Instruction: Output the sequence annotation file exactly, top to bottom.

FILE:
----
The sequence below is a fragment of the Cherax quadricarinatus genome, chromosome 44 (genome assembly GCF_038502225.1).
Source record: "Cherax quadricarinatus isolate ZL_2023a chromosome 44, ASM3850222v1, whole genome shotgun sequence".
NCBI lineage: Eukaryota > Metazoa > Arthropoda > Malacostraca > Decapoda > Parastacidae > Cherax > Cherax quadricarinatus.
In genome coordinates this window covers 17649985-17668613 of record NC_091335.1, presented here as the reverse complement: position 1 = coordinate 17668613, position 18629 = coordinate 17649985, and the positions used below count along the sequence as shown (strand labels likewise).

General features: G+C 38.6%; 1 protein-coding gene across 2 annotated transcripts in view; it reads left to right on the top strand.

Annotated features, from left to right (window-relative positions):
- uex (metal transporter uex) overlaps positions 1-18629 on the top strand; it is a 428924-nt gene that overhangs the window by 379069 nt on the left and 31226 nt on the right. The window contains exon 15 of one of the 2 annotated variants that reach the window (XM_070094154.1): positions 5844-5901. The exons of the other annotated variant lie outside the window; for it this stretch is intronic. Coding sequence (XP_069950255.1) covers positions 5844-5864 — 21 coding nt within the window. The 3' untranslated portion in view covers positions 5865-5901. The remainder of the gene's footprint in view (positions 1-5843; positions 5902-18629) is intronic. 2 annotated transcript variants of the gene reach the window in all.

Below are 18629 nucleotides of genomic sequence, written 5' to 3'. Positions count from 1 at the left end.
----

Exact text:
The sequence below is a fragment of the Cherax quadricarinatus genome, chromosome 44 (genome assembly GCF_038502225.1).
Source record: "Cherax quadricarinatus isolate ZL_2023a chromosome 44, ASM3850222v1, whole genome shotgun sequence".
NCBI lineage: Eukaryota > Metazoa > Arthropoda > Malacostraca > Decapoda > Parastacidae > Cherax > Cherax quadricarinatus.
In genome coordinates this window covers 17649985-17668613 of record NC_091335.1, presented here as the reverse complement: position 1 = coordinate 17668613, position 18629 = coordinate 17649985, and the positions used below count along the sequence as shown (strand labels likewise).

General features: G+C 38.6%; 1 protein-coding gene across 2 annotated transcripts in view; it reads left to right on the top strand.

Annotated features, from left to right (window-relative positions):
- uex (metal transporter uex) overlaps positions 1-18629 on the top strand; it is a 428924-nt gene that overhangs the window by 379069 nt on the left and 31226 nt on the right. The window contains exon 15 of one of the 2 annotated variants that reach the window (XM_070094154.1): positions 5844-5901. The exons of the other annotated variant lie outside the window; for it this stretch is intronic. Coding sequence (XP_069950255.1) covers positions 5844-5864 — 21 coding nt within the window. The 3' untranslated portion in view covers positions 5865-5901. The remainder of the gene's footprint in view (positions 1-5843; positions 5902-18629) is intronic. 2 annotated transcript variants of the gene reach the window in all.

Below are 18629 nucleotides of genomic sequence, written 5' to 3'. Positions count from 1 at the left end.